To a child, the world, on a bigger scale, is as small as what they’ve seen and experienced. Yes, many of them know that there is more to the world than just their town, city or country, but can they really imagine the size? Teaching your child about the world at large using the world map will broaden their understanding and open their horizons. So get ready to get them curious about the world they live in.

Things to think of when teaching your child about the world.
Don’t just teach them about the countries and borders they can see on the map. Use the time to educate your child about the individual cultural aspects found in each country. Get them interested in the people, the traditions, they ideas and the history of each individual country.
• Use the map to teach them continent by continent.
• Make it fun and interactive for them (take a look at our game ideas)
• Encourage your child to conduct their own research. Show them where to find more information about the world map and the individual countries.
• Get them interested in the history of the world. Where it began, how it all started.

Teaching your child about the world, not only unlocks their minds to the endless possibilities out there, it also gives them a way to place themselves in the world. What they’ve always known will be greatly challenged, and it will help them form a healthy image of the world at large.

Teaching your kids about the world map is not just an educational exercise; it’s an adventure into the vastness of our planet, offering a window into diverse cultures, languages, and ecosystems. Introducing children to the concept of a world map can spark curiosity, enhance spatial thinking, and foster an appreciation for global diversity. Here’s how to embark on this enlightening journey with your young explorers.

Start with the Basics

Begin by introducing the very basic concept of what a map represents—a graphical depiction of a space that allows us to visualize distances, locations, and features relative to each other. Use simple and relatable examples, like a map of their room or your home, to demonstrate how maps work. This foundational understanding will make the transition to a world map more comprehensible.

Explore Continents and Oceans

The world map is defined by its continents and oceans. Start by identifying the seven continents and five major oceans, using memorable facts or stories about each to capture their imagination. Interactive globes or wall maps can be particularly effective, as they allow children to visually and physically engage with the information.

Learn About Countries and Capitals

Once familiar with the continents, delve into the countries of the world. You don’t need to cover every country initially, but highlight those with significant cultural, historical, or environmental importance. Discussing the capitals of these countries can also be a fun way to connect with the broader world, perhaps even sparking interest in languages or international cuisine.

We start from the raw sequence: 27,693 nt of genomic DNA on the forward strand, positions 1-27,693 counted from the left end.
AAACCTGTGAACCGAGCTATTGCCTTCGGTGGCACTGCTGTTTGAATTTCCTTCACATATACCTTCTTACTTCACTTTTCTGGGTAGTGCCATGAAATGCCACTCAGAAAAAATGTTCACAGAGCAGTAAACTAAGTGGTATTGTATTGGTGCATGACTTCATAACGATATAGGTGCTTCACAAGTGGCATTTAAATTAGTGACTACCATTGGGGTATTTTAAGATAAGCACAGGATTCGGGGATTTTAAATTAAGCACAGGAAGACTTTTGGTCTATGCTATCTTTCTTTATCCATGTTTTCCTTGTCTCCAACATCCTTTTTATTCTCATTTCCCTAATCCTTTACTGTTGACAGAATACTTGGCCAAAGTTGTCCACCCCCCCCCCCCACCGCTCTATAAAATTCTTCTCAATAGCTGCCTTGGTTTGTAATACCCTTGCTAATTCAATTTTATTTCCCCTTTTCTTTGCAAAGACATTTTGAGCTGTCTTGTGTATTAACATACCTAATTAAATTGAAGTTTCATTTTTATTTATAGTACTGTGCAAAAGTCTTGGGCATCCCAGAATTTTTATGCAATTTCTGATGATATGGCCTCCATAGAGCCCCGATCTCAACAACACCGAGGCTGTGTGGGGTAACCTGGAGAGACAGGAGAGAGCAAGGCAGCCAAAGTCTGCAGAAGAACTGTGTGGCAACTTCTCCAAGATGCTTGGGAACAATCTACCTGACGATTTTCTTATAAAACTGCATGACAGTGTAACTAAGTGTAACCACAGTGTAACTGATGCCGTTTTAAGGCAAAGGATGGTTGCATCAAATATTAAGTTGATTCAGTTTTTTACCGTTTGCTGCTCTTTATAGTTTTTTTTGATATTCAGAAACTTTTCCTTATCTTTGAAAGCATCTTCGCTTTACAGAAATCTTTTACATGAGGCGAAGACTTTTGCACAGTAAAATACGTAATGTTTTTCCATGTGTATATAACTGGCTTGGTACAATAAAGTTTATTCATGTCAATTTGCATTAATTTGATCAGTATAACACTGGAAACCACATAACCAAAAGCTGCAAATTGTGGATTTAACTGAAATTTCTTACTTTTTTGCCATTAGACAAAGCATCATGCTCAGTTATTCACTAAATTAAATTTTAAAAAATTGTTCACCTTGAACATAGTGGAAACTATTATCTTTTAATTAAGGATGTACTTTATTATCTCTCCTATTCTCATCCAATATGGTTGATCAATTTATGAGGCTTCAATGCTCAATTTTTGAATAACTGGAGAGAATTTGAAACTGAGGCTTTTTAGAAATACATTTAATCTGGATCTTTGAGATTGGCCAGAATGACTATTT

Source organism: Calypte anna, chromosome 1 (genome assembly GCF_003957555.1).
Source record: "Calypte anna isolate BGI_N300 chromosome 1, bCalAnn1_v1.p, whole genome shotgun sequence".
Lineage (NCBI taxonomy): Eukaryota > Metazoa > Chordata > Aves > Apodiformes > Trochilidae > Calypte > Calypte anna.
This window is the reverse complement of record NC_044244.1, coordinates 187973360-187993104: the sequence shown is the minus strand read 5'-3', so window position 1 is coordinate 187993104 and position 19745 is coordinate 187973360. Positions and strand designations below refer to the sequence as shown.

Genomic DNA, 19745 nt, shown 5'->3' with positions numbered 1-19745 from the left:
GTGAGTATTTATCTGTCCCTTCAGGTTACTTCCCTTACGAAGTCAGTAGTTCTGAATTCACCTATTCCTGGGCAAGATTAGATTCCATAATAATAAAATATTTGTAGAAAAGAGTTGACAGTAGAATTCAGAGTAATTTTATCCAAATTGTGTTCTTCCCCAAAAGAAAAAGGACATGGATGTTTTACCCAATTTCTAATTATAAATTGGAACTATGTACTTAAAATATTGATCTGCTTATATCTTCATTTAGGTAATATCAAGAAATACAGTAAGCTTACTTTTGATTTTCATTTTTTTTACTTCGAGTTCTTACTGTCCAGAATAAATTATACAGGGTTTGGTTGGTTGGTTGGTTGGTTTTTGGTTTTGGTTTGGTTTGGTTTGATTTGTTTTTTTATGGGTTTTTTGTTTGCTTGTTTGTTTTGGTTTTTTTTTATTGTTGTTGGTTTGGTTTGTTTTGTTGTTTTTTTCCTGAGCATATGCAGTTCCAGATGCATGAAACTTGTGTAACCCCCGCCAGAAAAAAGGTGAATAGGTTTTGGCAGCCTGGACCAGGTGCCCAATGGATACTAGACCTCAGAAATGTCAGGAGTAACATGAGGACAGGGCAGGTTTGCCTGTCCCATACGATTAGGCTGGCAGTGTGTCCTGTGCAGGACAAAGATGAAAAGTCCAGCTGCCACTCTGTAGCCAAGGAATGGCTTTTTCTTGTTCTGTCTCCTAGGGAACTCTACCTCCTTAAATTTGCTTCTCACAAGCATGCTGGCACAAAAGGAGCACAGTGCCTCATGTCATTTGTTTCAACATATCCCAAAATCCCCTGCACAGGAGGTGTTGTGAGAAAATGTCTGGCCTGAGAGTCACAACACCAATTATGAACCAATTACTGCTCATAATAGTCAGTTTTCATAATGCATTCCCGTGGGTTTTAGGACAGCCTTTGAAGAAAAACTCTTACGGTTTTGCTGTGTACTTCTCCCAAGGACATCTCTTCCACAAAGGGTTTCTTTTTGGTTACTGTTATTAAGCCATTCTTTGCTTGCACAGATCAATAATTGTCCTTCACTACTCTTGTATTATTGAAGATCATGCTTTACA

Understand Geography and Climate

Integrating the concepts of geography and climate with the study of the world map brings it to life. Explain how the Earth’s tilt and orbit affect climate zones and why certain areas are hotter or colder. Use the map to show where different environments are located, from deserts and rainforests to mountains and plains, illustrating the incredible diversity of our planet.

Incorporate Culture and Language

The world map is a gateway to understanding the rich tapestry of global cultures. Introduce your children to the concept of countries having different languages, traditions, and holidays. This not only broadens their world view but encourages empathy and interest in learning about people who live differently than they do.

Use Tools and Technology

Leverage the vast array of resources available today to make learning about the world map engaging and interactive. Online games, apps, and educational websites offer interactive mapping activities that can be both fun and instructive. Additionally, puzzle maps and world atlases designed for children can be excellent hands-on tools for exploration.

Make It a Regular Activity

Incorporate the world map into your regular activities to keep the learning ongoing. You could plan “virtual vacations” where you explore a new country on the map, learn a few words of the language, and maybe even try a recipe from that region. Watching international films or reading books about different parts of the world can also complement this learning.

Encourage Questions and Exploration

Children are naturally curious, and their questions can lead to deeper exploration of topics related to the world map. Encourage them to ask questions and explore the answers together. Whether it’s about natural wonders, international sports, or global events, use their interests as springboards for learning.

Teaching your kids about the world map is an enriching process that goes beyond memorizing names and locations. It opens up a world of discovery and curiosity, laying the foundation for a lifelong appreciation of our planet’s diversity and interconnectedness. By engaging in this journey with your children, you’re not just teaching them about the world; you’re teaching them to be mindful global citizens.